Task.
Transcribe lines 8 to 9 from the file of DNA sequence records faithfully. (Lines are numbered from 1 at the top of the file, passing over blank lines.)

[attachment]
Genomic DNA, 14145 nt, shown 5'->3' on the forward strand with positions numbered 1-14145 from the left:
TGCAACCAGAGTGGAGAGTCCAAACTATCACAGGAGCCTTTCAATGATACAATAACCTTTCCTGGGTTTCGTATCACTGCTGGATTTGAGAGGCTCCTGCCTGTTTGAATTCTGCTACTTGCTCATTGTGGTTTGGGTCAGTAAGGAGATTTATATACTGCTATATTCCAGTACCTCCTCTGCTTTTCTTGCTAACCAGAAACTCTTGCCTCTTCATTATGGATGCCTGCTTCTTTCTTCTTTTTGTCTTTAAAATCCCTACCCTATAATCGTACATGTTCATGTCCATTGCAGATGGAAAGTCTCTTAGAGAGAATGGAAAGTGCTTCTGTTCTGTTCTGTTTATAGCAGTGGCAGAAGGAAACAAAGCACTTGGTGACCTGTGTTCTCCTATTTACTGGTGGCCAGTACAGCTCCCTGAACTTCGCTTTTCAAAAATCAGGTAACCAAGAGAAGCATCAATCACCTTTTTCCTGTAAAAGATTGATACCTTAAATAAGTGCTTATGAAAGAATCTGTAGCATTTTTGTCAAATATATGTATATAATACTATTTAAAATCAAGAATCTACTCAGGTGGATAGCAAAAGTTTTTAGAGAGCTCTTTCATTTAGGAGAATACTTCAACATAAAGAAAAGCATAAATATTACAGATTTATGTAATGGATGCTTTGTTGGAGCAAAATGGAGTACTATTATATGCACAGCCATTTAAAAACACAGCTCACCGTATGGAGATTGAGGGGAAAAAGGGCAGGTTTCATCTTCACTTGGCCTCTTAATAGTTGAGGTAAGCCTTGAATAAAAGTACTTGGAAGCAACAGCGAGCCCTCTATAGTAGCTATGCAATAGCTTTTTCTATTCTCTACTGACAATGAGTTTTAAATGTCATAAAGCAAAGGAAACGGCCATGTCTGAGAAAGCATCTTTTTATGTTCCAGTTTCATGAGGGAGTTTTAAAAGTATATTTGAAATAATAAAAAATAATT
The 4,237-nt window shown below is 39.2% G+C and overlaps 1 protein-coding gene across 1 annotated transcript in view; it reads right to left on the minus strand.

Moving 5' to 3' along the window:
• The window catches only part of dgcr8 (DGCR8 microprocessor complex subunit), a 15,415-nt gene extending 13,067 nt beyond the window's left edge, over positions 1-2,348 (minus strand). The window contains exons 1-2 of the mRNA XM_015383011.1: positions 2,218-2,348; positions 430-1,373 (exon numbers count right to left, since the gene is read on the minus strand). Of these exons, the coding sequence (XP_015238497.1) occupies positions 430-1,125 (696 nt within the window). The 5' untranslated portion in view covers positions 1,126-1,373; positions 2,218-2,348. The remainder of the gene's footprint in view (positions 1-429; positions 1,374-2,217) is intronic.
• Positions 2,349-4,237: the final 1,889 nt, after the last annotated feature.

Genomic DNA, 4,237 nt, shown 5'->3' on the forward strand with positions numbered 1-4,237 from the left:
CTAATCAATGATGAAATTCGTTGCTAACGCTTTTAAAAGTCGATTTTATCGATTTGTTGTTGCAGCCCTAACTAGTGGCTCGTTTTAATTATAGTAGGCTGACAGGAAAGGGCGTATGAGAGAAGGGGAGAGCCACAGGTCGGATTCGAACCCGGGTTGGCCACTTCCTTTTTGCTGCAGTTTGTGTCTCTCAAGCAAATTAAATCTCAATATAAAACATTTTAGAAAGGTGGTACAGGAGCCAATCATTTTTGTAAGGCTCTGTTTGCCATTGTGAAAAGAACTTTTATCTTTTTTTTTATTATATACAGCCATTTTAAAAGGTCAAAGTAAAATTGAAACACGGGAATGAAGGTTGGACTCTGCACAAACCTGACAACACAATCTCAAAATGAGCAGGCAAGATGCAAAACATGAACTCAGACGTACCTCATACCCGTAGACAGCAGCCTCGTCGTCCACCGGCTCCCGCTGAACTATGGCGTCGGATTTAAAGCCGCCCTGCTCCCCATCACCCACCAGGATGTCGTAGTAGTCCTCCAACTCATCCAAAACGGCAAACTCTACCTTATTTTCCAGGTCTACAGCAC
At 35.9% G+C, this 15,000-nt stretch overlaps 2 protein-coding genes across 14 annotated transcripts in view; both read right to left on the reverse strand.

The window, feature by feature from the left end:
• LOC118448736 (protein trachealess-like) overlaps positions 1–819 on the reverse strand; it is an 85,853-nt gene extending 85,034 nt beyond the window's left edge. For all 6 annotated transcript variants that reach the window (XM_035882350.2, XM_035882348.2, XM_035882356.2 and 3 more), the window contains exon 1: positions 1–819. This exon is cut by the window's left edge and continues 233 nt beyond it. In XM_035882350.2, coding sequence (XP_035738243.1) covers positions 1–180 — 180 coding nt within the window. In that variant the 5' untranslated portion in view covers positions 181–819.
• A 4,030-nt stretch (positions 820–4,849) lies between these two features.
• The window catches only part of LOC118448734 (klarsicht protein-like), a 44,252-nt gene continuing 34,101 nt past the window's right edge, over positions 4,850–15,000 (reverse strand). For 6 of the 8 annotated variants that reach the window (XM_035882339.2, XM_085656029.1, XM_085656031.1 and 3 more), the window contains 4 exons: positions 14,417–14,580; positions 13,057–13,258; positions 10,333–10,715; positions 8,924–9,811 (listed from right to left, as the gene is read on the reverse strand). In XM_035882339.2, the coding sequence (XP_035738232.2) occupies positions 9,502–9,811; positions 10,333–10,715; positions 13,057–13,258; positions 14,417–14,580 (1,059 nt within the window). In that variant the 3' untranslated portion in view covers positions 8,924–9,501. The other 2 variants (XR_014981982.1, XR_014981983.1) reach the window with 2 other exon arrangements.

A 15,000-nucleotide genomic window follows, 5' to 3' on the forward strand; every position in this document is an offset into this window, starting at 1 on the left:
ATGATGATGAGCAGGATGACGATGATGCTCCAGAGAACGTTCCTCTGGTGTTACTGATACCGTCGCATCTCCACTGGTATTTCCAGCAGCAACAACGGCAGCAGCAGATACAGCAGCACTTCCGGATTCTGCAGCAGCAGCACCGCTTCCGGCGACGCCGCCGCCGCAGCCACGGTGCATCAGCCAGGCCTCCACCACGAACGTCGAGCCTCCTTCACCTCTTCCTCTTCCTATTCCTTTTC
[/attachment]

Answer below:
CTAATCAATGATGAAATTCGTTGCTAACGCTTTTAAAAGTCGATTTTATCGATTTGTTGTTGCAGCCCTAACTAGTGGCTCGTTTTAATTATAGTAGGCTGACAGGAAAGGGCGTATGAGAGAAGGGGAGAGCCACAGGTCGGATTCGAACCCGGGTTGGCCACTTCCTTTTTGCTGCAGTTTGTGTCTCTCAAGCAAATTAAATCTCAATATAAAACATTTTAGAAAGGTGGTACAGGAGCCAATCATTTTTGTAAGGCTCTGTTTGCCATTGTGAAAAGAACTTTTATCTTTTTTTTTATTATATACAGCCATTTTAAAAGGTCAAAGTAAAATTGAAACACGGGAATGAAGGTTGGACTCTGCACAAACCTGACAACACAATCTCAAAATGAGCAGGCAAGATGCAAAACATGAACTCAGACGTACCTCATACCCGTAGACAGCAGCCTCGTCGTCCACCGGCTCCCGCTGAACTATGGCGTCGGATTTAAAGCCGCCCTGCTCCCCATCACCCACCAGGATGTCGTAGTAGTCCTCCAACTCATCCAAAACGGCAAACTCTACCTTATTTTCCAGGTCTACAGCAC
At 35.9% G+C, this 15,000-nt stretch overlaps 2 protein-coding genes across 14 annotated transcripts in view; both read right to left on the reverse strand.